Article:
• Post Reply Bookmark Topic Watch Topic
  • New Topic
permaculture forums growies critters building homesteading energy monies kitchen purity ungarbage community wilderness fiber arts art permaculture artisans regional education skip experiences global resources cider press projects digital market permies.com private forums all forums
this forum made possible by our volunteer staff, including ...
master stewards:
  • Nicole Alderman
  • r ranson
  • Anne Miller
  • Pearl Sutton
  • Mike Haasl
  • paul wheaton
  • Joylynn Hardesty
  • Dave Burton
master gardeners:
  • jordan barton
  • Greg Martin
  • Steve Thorn
  • Carla Burke
  • Jay Angler
  • Kate Downham

nitrogen-fixing moss--mind blown, is this useful?

Posts: 1466
Location: Massachusetts, 6b, suburban, nearish coast, 50x50, full sun, 40" year-round even distribution
kids purity trees urban writing
  • Mark post as helpful
  • send pies
  • Quote
  • Report post to moderator

I thought I'd heard everything.

Didn't know where to post this, cover crop seemed the closest.  Apparently in old growth forests nearer the arctic there are mosses that hang in the trees that fix nitrogen (or maybe they host microbes that do the actual fixing--sort of like when I try to fix dinner for my mom).   I just heard about this from a permie in Alabama, and what I googled may or may not be what he was talking about but it's discussing "n-fixing mosses".  I don't know if these are the ones that hang in the older trees.

I'll google some more, but I thought this was amazing and wanted to share right away!
Posts: 3559
Location: Toronto, Ontario
hugelkultur dog forest garden fungi trees rabbit urban wofati cooking bee homestead
  • Mark post as helpful
  • send pies
  • Quote
  • Report post to moderator
Please do.

How would this be put to use, do you imagine? Are there rock-surface-growing nitrogen-fixing mosses, or do they exclusively hang in trees; is it only one species or group?

I found this study in a brief search. Their findings are all in the precis at the beginning. They are studying it from the perspective of mosses as methanotrophs (they derive their nutrition primarily from atmospheric methane), but their findings related to nitrogen fixation are relevant.

They found that nitrogen fixation decreases in the presence of added nitrogen, presumably from nitrogen pollution in the rain. They also found a higher rate of nitrogen fixation in mosses with a higher carbon to nitrogen ratio, and that the green parts fixed more than the brown.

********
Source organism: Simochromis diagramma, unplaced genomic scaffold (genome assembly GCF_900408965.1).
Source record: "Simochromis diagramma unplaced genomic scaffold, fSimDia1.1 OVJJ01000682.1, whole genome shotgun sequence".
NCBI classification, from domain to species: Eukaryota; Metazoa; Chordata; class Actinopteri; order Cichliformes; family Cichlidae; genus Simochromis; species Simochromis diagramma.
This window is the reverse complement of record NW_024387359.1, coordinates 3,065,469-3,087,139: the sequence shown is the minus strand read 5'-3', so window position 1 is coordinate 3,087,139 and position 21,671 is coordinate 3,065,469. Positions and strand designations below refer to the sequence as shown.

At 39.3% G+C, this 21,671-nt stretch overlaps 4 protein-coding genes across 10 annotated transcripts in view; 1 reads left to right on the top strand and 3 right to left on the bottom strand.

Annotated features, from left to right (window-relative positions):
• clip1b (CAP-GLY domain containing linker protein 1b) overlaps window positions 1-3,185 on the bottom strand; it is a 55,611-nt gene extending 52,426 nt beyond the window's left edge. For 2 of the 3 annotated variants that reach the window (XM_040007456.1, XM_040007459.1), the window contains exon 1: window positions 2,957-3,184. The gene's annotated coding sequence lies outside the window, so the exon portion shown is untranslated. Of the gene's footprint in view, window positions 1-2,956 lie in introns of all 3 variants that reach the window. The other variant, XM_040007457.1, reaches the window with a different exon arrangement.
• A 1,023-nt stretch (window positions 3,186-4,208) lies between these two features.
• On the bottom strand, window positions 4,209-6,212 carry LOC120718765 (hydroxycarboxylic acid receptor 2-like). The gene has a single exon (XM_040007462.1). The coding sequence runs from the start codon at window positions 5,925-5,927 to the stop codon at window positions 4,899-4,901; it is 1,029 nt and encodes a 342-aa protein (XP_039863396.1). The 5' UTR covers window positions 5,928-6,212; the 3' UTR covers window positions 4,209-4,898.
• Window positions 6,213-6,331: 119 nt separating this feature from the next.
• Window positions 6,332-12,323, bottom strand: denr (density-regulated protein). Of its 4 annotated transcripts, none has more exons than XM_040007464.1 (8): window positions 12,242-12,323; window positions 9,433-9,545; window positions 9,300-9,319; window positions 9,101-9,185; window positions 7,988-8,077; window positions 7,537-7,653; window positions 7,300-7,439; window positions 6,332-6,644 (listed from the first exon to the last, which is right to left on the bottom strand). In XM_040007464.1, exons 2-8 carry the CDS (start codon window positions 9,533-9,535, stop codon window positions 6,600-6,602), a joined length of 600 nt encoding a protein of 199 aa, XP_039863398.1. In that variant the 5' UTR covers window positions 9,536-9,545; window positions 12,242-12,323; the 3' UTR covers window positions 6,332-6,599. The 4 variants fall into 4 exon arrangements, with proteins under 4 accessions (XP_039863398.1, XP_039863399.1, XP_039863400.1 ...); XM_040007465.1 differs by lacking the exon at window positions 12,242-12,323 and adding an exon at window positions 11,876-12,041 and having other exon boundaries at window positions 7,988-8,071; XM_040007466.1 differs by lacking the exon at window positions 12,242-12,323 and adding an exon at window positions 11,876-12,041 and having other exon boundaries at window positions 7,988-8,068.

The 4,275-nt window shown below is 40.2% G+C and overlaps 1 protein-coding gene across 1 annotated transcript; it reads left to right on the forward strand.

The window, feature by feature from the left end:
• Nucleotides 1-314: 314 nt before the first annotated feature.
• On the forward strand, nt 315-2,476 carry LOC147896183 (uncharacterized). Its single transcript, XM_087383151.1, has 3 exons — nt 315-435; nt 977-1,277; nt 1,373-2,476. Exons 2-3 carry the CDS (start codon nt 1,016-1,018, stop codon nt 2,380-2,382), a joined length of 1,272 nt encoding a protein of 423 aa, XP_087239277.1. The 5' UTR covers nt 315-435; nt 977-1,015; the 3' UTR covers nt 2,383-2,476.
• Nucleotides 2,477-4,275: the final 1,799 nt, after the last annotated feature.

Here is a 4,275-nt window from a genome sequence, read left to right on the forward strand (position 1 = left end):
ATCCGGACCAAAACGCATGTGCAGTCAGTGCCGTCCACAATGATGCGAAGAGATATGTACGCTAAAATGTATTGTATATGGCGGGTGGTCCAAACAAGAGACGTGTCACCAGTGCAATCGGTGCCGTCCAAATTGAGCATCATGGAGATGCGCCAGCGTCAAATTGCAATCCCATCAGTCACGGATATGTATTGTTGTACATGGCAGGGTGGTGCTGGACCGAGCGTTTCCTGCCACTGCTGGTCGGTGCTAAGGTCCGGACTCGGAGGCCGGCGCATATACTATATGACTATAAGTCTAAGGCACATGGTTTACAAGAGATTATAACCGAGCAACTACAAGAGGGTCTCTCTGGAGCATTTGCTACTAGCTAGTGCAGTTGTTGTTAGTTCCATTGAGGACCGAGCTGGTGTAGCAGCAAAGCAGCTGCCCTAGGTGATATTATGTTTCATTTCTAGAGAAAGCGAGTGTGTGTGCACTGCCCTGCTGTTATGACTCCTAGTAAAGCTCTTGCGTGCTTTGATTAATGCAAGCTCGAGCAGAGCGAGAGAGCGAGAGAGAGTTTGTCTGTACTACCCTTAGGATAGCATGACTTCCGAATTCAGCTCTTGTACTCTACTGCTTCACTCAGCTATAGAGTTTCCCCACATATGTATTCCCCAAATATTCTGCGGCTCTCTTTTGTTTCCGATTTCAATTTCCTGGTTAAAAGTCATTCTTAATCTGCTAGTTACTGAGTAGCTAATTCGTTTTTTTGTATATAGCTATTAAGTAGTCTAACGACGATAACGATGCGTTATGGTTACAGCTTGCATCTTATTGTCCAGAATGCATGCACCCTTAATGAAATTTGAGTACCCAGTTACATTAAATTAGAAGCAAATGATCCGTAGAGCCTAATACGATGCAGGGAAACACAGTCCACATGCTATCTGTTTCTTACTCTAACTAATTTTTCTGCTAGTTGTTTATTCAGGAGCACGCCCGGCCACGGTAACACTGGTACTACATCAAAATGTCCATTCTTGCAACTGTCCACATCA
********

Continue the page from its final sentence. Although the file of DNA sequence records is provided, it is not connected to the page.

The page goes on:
They also found greater nitrogen fixation rates in locations of lower nitrogen deposition, to the north. They found, by the way, that overall, methanotrophy in forest mosses remains low.

Here are the highlights:

► N2 fixation in forest mosses was studied using acetylene reduction and 15N2 methods. ► The methods gave corresponding results with the conversion factor of 3.3. ► Moss-associated N2 fixation was higher in the northern samples with low N deposition. ► Methanotrophic activity associated with forest mosses was low.

Fascinating, in any case. I hadn't even thought about that part of it, although I had been thinking about how natural mineral stuccos could be used in conjunction with mineral-appropriate moss and lichen species as retrofitted outer building envelopes in appropriate environments.

After reading an article about an air filtration system set up in China, I think it was, that looked like a stone monolith growing moss, that apparently cleaned the air of particulates and carbon dioxide as well as a small forest of trees could, I was thinking that if you could do that, but with the outer building envelopes of whole buildings, and sell it as an environmental retrofit that decreases solar gain, UV damage to the building shell, water damage, and lends an interesting, organic aesthetic, we would end up cleaning a lot of air and sequestering a lot of carbon.

As to the tree-hanging nitrogen, though, what would you envision? Would the moss need to be harvested to be used as a nitrogen-rich mulch, or would there be some engineered symbiosis? Would we perhaps encourage growth of this stuff, in an arboriculture, perhaps, and harvest the die-off, or some living parts?

I assume you're aware of this thread about the discovery of nitrogen-fixing corn? That was a mindf%ck for me.

Clean With Cleaners You Can Eat by Raven Ranson
will be released to subscribers in: soon!
    Bookmark Topic Watch Topic
  • New Topic